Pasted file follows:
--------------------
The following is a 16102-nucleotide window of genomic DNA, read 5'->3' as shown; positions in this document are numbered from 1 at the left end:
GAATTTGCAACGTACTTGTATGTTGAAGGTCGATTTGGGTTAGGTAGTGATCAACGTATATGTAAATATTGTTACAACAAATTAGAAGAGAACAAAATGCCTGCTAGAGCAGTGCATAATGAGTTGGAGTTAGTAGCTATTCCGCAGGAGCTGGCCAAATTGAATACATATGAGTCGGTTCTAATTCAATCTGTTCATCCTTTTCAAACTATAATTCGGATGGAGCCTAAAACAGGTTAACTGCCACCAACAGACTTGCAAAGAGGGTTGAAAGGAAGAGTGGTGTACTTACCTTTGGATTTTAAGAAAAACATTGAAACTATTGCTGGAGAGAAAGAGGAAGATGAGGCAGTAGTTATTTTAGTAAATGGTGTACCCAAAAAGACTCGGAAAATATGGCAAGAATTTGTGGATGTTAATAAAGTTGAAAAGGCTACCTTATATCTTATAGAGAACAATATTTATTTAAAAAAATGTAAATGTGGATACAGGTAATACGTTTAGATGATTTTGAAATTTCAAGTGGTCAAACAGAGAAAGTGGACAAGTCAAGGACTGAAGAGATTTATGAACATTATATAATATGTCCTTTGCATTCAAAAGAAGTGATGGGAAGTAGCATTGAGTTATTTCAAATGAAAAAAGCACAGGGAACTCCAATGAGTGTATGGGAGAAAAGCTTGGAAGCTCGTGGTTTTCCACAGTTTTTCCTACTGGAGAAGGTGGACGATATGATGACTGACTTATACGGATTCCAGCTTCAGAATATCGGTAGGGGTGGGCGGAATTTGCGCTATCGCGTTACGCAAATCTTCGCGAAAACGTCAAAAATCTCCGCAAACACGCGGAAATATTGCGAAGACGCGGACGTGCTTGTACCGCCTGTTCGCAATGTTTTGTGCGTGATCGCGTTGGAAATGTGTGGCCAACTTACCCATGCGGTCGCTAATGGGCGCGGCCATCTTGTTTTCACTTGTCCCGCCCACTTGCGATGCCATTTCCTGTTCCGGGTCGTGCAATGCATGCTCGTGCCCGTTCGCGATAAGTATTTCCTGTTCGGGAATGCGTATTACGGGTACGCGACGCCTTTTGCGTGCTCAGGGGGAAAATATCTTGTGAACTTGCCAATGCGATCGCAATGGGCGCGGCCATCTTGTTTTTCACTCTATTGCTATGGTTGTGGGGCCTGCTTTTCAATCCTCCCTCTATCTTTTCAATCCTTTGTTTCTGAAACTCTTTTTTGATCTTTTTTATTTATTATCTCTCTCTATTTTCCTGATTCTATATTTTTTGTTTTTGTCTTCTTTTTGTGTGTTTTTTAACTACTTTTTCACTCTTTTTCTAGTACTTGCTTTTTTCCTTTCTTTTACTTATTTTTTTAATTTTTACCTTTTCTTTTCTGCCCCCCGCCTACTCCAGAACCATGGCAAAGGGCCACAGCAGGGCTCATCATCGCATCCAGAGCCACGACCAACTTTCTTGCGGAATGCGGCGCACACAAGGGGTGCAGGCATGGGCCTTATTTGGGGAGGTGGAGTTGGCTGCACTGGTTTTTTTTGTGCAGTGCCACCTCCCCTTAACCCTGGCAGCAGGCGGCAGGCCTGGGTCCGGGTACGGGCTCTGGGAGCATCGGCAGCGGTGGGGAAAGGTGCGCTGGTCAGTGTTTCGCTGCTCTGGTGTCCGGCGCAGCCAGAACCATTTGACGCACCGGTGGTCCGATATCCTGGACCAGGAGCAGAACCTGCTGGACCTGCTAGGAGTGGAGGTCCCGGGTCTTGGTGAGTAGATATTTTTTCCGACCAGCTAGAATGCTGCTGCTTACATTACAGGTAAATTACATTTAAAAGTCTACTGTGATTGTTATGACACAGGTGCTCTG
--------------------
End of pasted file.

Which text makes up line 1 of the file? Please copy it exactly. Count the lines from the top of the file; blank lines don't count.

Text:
The following is a 16102-nucleotide window of genomic DNA, read 5'->3' as shown; positions in this document are numbered from 1 at the left end: